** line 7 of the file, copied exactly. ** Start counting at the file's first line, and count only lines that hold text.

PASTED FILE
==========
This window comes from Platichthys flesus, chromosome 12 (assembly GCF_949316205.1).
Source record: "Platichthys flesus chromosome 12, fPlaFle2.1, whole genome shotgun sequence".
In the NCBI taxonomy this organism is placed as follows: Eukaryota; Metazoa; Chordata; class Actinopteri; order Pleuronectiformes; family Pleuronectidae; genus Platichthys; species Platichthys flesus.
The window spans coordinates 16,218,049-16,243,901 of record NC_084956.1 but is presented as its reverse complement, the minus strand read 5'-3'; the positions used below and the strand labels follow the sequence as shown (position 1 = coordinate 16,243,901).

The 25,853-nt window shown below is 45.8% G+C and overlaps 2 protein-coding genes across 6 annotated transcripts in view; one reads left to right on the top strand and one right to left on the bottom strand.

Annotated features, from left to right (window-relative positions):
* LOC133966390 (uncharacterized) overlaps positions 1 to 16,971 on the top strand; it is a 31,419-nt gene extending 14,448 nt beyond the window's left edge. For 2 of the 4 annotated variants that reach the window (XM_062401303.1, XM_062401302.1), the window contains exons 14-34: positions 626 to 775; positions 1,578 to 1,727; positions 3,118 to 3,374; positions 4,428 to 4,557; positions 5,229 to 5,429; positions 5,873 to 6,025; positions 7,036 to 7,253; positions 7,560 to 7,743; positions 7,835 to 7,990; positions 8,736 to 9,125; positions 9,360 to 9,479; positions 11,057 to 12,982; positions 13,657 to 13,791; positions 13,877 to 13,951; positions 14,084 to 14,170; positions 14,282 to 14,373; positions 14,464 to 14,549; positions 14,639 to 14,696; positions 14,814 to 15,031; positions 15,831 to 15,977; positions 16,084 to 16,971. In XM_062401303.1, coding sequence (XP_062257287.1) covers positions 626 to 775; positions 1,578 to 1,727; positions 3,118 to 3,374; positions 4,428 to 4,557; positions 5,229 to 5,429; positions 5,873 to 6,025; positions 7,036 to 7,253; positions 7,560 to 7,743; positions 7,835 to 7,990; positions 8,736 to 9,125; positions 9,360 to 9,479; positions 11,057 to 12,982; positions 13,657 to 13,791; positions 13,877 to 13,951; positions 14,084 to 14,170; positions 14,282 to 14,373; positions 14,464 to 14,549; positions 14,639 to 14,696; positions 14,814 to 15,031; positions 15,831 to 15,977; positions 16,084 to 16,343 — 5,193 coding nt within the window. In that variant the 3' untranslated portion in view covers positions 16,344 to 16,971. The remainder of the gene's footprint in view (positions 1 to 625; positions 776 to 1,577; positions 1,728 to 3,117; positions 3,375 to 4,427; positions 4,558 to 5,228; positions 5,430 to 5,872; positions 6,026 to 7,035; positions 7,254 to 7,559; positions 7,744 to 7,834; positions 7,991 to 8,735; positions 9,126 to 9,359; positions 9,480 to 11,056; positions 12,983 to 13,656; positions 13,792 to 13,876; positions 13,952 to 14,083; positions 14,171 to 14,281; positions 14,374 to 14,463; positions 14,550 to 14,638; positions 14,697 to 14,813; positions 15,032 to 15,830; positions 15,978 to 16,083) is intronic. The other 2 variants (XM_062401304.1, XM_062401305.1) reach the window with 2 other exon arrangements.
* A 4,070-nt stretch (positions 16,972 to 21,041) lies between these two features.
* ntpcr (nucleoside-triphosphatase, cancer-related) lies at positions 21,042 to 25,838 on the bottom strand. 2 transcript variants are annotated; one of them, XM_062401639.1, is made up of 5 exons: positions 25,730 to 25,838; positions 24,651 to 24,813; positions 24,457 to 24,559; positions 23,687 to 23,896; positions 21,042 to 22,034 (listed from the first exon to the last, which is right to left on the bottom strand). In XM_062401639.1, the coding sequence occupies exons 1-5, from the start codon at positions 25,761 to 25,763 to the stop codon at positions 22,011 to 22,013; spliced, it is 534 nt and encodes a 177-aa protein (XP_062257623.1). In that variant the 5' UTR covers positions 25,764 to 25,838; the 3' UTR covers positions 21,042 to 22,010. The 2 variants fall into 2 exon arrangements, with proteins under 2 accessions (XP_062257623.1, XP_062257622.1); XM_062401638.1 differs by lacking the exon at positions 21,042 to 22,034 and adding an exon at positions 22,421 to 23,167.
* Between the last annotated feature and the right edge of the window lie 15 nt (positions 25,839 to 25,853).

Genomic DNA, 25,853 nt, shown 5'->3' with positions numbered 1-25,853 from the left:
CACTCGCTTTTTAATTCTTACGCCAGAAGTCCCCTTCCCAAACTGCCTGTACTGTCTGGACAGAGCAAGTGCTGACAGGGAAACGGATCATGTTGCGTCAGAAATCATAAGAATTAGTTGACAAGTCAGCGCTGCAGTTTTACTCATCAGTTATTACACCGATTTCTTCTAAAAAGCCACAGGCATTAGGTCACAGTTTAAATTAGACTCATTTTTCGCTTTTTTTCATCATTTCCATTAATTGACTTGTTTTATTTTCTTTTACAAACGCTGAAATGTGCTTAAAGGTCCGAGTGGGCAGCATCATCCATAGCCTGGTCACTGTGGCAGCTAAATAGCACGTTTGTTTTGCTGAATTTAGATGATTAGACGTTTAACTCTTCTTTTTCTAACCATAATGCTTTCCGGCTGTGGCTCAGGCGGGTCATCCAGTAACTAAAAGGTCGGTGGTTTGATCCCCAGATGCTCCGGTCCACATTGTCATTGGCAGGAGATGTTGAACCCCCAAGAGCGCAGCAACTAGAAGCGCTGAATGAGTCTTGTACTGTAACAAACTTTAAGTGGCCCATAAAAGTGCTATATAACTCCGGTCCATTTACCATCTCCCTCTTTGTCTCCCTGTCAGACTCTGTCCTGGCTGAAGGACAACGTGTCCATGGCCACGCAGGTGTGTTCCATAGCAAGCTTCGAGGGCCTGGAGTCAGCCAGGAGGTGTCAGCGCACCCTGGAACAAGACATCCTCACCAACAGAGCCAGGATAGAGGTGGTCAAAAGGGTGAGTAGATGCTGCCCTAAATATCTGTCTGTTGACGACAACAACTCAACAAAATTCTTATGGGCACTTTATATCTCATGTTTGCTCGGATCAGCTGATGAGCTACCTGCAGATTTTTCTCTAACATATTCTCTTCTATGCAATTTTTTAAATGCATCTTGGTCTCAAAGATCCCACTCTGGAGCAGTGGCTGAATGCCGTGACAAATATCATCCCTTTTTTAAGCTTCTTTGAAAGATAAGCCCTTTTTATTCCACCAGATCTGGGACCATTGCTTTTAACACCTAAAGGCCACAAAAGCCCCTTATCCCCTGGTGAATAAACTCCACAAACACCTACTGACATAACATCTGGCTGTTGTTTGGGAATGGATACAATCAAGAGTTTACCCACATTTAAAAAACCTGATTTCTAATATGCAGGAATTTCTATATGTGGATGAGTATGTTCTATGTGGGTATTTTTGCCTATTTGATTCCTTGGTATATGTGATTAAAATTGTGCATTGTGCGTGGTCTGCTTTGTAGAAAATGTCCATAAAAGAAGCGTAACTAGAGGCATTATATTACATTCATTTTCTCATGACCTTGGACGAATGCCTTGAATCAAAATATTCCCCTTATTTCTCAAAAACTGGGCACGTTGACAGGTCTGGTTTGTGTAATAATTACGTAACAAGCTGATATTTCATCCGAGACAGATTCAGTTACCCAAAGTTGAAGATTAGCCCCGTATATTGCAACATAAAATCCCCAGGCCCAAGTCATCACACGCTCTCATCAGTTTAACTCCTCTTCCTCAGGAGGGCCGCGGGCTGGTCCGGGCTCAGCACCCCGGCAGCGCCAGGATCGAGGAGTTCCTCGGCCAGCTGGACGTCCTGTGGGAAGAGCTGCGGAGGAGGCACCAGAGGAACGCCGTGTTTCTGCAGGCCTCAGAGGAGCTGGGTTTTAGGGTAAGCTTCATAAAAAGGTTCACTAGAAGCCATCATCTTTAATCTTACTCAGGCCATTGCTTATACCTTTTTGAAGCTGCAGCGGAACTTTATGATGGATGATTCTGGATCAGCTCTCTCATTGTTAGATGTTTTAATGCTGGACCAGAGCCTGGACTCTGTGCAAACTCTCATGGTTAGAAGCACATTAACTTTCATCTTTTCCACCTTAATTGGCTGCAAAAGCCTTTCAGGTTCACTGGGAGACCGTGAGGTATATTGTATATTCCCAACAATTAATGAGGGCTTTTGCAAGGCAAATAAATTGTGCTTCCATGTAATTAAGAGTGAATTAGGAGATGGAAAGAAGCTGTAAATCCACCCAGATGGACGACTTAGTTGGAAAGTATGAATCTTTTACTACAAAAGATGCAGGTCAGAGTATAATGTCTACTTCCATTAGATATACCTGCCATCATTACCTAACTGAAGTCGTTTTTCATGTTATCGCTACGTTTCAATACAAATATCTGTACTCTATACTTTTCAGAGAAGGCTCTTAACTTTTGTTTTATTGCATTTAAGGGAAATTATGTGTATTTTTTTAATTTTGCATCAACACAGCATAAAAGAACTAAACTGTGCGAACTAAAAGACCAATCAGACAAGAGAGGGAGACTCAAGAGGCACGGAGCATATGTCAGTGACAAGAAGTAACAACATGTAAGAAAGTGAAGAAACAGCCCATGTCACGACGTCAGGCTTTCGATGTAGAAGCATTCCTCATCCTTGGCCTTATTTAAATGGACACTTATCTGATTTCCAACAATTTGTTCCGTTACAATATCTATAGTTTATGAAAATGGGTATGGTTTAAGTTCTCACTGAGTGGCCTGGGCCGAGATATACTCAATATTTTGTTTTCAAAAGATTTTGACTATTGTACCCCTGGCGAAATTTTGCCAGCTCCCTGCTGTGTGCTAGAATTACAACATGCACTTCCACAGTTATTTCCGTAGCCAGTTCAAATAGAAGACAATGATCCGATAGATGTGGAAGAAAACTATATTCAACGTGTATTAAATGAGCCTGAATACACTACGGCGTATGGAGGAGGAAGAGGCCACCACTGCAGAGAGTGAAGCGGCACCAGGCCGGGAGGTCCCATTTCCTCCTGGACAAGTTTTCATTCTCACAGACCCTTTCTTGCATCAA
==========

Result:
* LOC133966390 (uncharacterized) overlaps positions 1 to 16,971 on the top strand; it is a 31,419-nt gene extending 14,448 nt beyond the window's left edge. For 2 of the 4 annotated variants that reach the window (XM_062401303.1, XM_062401302.1), the window contains exons 14-34: positions 626 to 775; positions 1,578 to 1,727; positions 3,118 to 3,374; positions 4,428 to 4,557; positions 5,229 to 5,429; positions 5,873 to 6,025; positions 7,036 to 7,253; positions 7,560 to 7,743; positions 7,835 to 7,990; positions 8,736 to 9,125; positions 9,360 to 9,479; positions 11,057 to 12,982; positions 13,657 to 13,791; positions 13,877 to 13,951; positions 14,084 to 14,170; positions 14,282 to 14,373; positions 14,464 to 14,549; positions 14,639 to 14,696; positions 14,814 to 15,031; positions 15,831 to 15,977; positions 16,084 to 16,971. In XM_062401303.1, coding sequence (XP_062257287.1) covers positions 626 to 775; positions 1,578 to 1,727; positions 3,118 to 3,374; positions 4,428 to 4,557; positions 5,229 to 5,429; positions 5,873 to 6,025; positions 7,036 to 7,253; positions 7,560 to 7,743; positions 7,835 to 7,990; positions 8,736 to 9,125; positions 9,360 to 9,479; positions 11,057 to 12,982; positions 13,657 to 13,791; positions 13,877 to 13,951; positions 14,084 to 14,170; positions 14,282 to 14,373; positions 14,464 to 14,549; positions 14,639 to 14,696; positions 14,814 to 15,031; positions 15,831 to 15,977; positions 16,084 to 16,343 — 5,193 coding nt within the window. In that variant the 3' untranslated portion in view covers positions 16,344 to 16,971. The remainder of the gene's footprint in view (positions 1 to 625; positions 776 to 1,577; positions 1,728 to 3,117; positions 3,375 to 4,427; positions 4,558 to 5,228; positions 5,430 to 5,872; positions 6,026 to 7,035; positions 7,254 to 7,559; positions 7,744 to 7,834; positions 7,991 to 8,735; positions 9,126 to 9,359; positions 9,480 to 11,056; positions 12,983 to 13,656; positions 13,792 to 13,876; positions 13,952 to 14,083; positions 14,171 to 14,281; positions 14,374 to 14,463; positions 14,550 to 14,638; positions 14,697 to 14,813; positions 15,032 to 15,830; positions 15,978 to 16,083) is intronic. The other 2 variants (XM_062401304.1, XM_062401305.1) reach the window with 2 other exon arrangements.